There are two Letters to the Editor below. The first one is by NC WARN Executive Director Jim Warren calling out Duke Energy’s role in accelerating the climate crisis, the second is a response by Duke’s Chief Communications Officer Selim Bingol. We will have a rebuttal to their letter soon.
Letter to the Editor
The global climate crisis is harming North Carolinians in many ways, as documented by the March 12 Point of View “When warming consequences disrupt lives,” in farming, fishing, tourism and more. Heat waves, droughts and super storms are devastating millions of people worldwide and are on track to, perhaps abruptly, outstrip this state’s ability to cope.
After all these years, it is astounding that this state’s news media, academics and progressive political leaders, to the extent they mention climate change at all, continue ignoring two key questions: What are we doing that contributes to this threat to humanity? Is there anything we might do to help avert catastrophe?
The elephant in the room is Duke Energy, the nation’s largest carbon-polluting utility, based in Charlotte.
Duke is driving carbon emissions higher at the worst possible time. By planning to build 15 fracking-gas power plants in the Carolinas and pipelines to supply them, Duke is crashing headlong into some cold, hard facts: Methane leakage is the nation’s leading greenhouse gas problem and fracking economics is increasingly risky.
Our strong academic and media outlets and people of goodwill across the political spectrum must demand open debate about our climate and energy challenges.
EXECUTIVE DIRECTOR, NC WARN
See original letter here
April 14, 2016
Regarding the April 12 letter “Taking on Duke Energy
”: It’s always interesting to see what inventive new angle NC WARN will take in attacking the men and women of Duke Energy.
The latest is that the public debate on climate issues is being stifled, which must come as a surprise to anyone who reads the paper, watches TV or opens an Internet browser.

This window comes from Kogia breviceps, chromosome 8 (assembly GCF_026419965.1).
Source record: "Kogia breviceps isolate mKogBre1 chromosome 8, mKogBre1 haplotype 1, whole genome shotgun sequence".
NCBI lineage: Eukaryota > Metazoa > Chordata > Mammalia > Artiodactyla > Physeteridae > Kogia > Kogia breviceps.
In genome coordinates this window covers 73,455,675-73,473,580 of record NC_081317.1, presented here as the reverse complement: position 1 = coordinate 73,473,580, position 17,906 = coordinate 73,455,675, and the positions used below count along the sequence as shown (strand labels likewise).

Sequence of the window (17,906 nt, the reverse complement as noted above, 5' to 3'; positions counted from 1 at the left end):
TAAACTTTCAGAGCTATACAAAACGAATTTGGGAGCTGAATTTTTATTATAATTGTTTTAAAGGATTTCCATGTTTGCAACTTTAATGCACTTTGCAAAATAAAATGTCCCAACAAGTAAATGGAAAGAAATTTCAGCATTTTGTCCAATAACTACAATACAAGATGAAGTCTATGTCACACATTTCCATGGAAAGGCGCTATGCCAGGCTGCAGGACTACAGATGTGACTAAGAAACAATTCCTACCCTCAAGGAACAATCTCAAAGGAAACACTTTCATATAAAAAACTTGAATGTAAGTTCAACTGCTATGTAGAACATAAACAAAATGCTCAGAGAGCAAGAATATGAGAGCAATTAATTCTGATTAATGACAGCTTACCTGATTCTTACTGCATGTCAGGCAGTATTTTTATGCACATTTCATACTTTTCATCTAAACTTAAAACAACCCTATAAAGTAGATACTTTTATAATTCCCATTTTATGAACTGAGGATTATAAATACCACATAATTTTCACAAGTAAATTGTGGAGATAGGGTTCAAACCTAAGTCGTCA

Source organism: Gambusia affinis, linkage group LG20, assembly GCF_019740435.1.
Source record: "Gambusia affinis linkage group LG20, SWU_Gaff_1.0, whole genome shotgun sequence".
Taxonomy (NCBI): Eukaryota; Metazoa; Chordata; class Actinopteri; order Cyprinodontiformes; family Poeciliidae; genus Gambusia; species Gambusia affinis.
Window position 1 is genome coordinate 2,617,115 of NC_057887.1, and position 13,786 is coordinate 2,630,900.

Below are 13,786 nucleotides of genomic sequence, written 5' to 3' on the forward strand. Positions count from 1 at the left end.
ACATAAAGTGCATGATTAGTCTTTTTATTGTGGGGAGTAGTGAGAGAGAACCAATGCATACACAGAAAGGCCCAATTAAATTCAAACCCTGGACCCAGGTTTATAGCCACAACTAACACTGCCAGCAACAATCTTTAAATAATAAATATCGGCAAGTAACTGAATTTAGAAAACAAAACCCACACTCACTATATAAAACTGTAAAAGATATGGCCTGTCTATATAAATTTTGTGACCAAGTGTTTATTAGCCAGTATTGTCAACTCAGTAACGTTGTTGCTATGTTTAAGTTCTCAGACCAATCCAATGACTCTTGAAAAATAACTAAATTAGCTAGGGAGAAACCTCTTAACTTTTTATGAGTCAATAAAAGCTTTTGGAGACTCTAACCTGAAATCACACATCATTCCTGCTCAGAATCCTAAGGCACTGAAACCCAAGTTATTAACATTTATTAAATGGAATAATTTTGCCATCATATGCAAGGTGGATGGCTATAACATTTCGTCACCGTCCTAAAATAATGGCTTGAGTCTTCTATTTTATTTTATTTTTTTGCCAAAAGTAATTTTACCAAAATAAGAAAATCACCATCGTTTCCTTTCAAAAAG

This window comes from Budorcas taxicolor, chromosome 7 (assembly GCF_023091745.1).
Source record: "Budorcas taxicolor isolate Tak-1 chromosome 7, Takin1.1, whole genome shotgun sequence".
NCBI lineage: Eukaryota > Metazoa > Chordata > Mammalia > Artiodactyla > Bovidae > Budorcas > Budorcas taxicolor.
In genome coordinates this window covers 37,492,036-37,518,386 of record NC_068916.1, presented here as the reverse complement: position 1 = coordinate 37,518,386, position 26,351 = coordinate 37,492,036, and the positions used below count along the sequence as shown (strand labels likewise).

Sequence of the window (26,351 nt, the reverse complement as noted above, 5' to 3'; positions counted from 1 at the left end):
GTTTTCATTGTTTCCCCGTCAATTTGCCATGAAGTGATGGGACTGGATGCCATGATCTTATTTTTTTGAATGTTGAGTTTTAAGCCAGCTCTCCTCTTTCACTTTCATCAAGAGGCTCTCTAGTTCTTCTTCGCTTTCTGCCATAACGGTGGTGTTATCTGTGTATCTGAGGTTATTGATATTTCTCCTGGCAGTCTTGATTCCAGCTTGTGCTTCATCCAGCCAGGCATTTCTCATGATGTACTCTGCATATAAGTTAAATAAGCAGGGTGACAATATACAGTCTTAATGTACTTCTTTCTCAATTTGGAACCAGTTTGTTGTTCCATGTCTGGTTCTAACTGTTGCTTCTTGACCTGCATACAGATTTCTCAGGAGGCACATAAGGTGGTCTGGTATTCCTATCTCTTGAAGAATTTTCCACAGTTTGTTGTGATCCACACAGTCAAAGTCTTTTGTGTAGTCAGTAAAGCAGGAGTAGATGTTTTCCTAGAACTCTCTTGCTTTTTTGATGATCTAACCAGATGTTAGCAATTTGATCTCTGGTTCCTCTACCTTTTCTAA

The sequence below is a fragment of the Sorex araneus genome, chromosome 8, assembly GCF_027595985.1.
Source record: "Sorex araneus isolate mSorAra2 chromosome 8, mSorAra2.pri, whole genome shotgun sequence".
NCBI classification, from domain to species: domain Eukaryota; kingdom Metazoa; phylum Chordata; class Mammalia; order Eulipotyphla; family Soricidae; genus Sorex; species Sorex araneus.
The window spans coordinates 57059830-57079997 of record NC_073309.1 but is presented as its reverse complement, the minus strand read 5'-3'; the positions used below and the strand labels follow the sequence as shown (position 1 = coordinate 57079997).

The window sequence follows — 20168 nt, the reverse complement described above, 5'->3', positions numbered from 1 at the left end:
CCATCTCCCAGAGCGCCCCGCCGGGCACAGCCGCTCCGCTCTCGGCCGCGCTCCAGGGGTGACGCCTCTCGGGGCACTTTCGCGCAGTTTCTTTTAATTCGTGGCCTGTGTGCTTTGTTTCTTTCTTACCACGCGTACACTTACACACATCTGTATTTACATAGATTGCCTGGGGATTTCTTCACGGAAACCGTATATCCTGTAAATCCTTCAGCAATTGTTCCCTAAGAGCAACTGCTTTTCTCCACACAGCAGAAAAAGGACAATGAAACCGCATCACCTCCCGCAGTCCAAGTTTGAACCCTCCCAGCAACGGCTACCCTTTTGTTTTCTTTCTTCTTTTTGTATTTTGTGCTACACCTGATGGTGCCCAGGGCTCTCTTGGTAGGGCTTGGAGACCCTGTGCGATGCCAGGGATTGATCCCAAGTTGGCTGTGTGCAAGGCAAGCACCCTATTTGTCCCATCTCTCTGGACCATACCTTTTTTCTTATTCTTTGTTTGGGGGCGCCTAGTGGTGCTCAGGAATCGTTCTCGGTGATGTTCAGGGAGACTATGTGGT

When NC WARN fought our plans to retire a coal plant in Asheville and replace it with a cleaner gas plant, the North Carolina Utilities Commission categorically rejected it, saying: “The Commission determines NC WARN’s assertions of excess capacity overly simplistic and lacking credibility.” That’s just the latest example. Unfortunately, history says there will be more.
In the meantime, we are not “driving carbon emissions higher.” We have reduced them by 44 million tons (28 percent) versus 2005. We are retiring coal plants across our system and adding natural gas to our generation mix – the same fuel that President Obama said is “creating jobs, lowering many families’ heat and power bills and it’s the transition fuel that can power our economy with less carbon pollution.”
And here’s something that should warm even NC WARN’s heart: We continue adding more renewables, too.
We’ve helped make North Carolina No. 4 in the nation in solar. Overall, the amount of wind and solar capacity Duke Energy has can power the equivalent of nearly 1 million homes, with more on the way. All while keeping electricity rates in North Carolina well below the national average.
We are proud to have powered our state for more than 100 years, and we welcome legitimate debate as we lead North Carolina to a smarter, cleaner energy future.
CHIEF COMMUNICATIONS OFFICER, DUKE ENERGY
The length limit was waived to permit a fuller response.